Sunday, February 12, 2012

Robert Scheer on Democratic Party economic neoliberalism

Robert Scheer had a good column after President Obama's State of the Union address this year on the neoliberal assumptions that appeared in the speech: Obama's Faux Populism Sounds Like Bill Clinton 01/26/2012. Speaking of Obama's State of the Union address (SOTU) in which he used his current more progessive emphasis, Scheer writes:

... if Obama meant what he said in Tuesday’s State of the Union address about holding the financial industry responsible for its scams, why did he appoint the old Clinton crowd that had legalized those scams to the top economic posts in his administration? ...

Why hasn't he pushed for a restoration of the Glass-Steagall Act, which Clinton’s deregulation reversed? Does the president really believe that the Dodd-Frank slap-on-the-wrist sellout represents “new rules to hold Wall Street accountable, so a crisis like this never happens again”? ...

When Obama declared Tuesday evening “no American company should be able to avoid paying its fair share of taxes by moving jobs and profits overseas,” wasn’t he aware that Jeffrey Immelt, the man he appointed to head his jobs council, is the most egregious offender? Immelt, the CEO of GE, heads a company with most of its workers employed in foreign countries, a corporation that makes 82 percent of its profit abroad and has paid no U.S. taxes in the past three years.
He notes that the neoliberal prescription of education as the key to a better economy is wearing very thin. He says, "this economic crisis is the result not of high school dropouts as Obama suggested, but rather the corruption of the best and brightest graduates of our elite academies."

This is one of the more appealing aspects of the neoliberal ideology, at least the left-leaning version of it that Obama has espoused. It emphasizes the importance of education, which is critical to social mobility for working people. But it is usually defended as Obama defends it, as a useful boost to private business more than as a vital part of the rights of working people and an essential element of democracy.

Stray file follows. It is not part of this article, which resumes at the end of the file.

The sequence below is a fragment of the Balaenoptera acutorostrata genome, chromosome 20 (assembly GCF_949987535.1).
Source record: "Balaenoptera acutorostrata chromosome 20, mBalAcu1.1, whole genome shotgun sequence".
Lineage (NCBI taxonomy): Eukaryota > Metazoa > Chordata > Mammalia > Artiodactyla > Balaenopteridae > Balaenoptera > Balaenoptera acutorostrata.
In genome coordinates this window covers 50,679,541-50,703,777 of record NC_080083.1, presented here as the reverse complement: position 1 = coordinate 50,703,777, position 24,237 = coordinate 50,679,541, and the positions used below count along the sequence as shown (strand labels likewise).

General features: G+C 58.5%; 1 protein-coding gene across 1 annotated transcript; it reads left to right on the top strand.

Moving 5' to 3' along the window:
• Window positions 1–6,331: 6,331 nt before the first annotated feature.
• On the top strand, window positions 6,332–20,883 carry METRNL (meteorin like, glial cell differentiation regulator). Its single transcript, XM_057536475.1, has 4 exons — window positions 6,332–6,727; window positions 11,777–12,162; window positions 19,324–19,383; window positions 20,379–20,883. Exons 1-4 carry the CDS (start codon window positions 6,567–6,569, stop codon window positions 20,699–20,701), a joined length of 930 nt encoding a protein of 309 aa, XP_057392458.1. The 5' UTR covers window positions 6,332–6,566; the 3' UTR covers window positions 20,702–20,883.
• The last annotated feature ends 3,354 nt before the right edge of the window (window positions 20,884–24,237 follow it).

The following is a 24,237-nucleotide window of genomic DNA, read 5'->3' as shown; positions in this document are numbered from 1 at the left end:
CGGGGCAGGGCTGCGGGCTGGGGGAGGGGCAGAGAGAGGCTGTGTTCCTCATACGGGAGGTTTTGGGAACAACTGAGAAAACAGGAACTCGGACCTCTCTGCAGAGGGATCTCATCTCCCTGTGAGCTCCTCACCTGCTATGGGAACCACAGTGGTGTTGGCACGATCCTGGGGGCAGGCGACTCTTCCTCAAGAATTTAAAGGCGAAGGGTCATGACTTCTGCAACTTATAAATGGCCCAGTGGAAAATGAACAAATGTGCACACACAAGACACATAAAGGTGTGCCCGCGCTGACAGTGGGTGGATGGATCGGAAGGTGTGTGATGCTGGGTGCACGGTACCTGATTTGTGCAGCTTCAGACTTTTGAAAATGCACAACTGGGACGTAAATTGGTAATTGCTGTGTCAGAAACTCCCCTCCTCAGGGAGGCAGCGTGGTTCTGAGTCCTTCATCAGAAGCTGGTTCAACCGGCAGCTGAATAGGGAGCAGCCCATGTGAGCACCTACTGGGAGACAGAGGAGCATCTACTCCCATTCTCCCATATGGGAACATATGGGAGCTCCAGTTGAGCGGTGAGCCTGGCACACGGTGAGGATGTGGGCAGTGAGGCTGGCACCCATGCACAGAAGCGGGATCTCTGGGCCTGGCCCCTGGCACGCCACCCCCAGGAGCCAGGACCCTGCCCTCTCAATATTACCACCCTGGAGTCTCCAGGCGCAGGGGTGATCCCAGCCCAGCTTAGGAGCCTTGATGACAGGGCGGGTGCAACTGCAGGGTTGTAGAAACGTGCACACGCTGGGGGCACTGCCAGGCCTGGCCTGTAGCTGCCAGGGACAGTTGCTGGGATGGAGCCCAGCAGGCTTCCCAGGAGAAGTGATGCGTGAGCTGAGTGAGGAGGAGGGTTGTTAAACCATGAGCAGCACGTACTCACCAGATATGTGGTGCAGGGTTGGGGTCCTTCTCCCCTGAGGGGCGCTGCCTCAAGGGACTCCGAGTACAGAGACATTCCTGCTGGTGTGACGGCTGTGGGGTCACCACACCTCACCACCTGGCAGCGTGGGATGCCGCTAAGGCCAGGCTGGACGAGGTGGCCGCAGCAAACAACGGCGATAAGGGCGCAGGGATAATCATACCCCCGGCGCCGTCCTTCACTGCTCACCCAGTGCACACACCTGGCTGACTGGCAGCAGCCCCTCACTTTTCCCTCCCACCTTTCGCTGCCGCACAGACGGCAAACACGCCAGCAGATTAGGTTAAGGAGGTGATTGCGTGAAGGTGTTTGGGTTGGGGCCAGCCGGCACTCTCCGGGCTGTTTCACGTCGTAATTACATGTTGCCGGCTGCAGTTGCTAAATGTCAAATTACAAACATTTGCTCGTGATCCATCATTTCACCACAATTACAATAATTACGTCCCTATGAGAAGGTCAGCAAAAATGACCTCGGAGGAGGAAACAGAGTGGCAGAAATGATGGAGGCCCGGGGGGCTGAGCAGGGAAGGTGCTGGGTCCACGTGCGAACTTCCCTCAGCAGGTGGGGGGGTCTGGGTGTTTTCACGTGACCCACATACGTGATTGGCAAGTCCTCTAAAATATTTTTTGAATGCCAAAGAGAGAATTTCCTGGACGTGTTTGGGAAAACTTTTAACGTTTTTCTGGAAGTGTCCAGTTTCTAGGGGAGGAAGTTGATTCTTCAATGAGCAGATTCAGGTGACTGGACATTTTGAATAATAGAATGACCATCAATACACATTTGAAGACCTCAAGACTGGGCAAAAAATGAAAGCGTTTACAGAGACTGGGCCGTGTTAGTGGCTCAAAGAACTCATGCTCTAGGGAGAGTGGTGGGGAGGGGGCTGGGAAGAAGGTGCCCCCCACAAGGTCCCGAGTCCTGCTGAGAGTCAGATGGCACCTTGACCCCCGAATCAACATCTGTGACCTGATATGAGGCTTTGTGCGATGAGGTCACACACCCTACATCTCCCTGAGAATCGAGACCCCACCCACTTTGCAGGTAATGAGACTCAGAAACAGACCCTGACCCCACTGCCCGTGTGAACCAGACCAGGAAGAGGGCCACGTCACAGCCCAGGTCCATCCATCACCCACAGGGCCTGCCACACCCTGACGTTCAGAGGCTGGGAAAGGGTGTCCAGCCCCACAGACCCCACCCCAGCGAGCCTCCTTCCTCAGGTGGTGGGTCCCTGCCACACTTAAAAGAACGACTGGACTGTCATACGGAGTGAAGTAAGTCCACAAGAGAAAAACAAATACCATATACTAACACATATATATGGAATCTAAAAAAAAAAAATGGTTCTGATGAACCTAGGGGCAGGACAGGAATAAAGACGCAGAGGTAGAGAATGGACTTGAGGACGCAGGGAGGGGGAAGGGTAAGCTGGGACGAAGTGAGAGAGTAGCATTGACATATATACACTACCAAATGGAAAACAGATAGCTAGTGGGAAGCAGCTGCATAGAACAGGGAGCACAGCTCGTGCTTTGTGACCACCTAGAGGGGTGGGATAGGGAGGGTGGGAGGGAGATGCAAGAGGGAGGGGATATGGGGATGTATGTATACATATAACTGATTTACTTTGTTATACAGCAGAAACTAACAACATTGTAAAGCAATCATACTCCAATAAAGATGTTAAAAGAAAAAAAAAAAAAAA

The so-called "free trade" agreements have also been a part of the neoliberal pitch. It has proved to be very much to the benefit of the 1%, and less clearly beneficial to American workers. And, of course, deregulation of corporations:

That is the real legacy of the Clinton years, and it is no surprise that GOP presidential contender Newt Gingrich has been campaigning on his rightful share of it. The international trade agreements that exported good U.S. jobs, the radical financial deregulation that unleashed Wall Street greed, and the free market zealotry of then-Fed Chairman Alan Greenspan, who was reappointed by Clinton, were all part of a deal Clinton made with Gingrich, House speaker at that time.

As Gingrich put it in the first Republican debate in South Carolina: "As speaker ... working with President Bill Clinton, we passed a very Reagan-like program, less regulation, lower taxes." Even the 15 percent tax break that Mitt Romney exploited for his carryover private equity income was a result of the unholy Clinton-Gingrich alliance. Both principals of that alliance were pimps for the financial industry, and that includes Freddie Mac, the for-profit stock-traded housing agency that Clinton coddled while it stoked the Ponzi scheme in housing and that rewarded the former speaker with $1.6 million to $1.8 million in consulting fees.
I wouldn't express it as Scheer did, seemingly equating Bill Clinton and Newt Gingrich.

But however we evaluate Clinton's intentions and his term in office, the neoliberal track that his economic policies took have proved to be devastating in their ultimate results. Republicans are more ruthless about using the current depression to devastate working people's lives even more. But there has been far too much agreement between the two parties on the policies Scheer discusses in that column.

And that needs to change.

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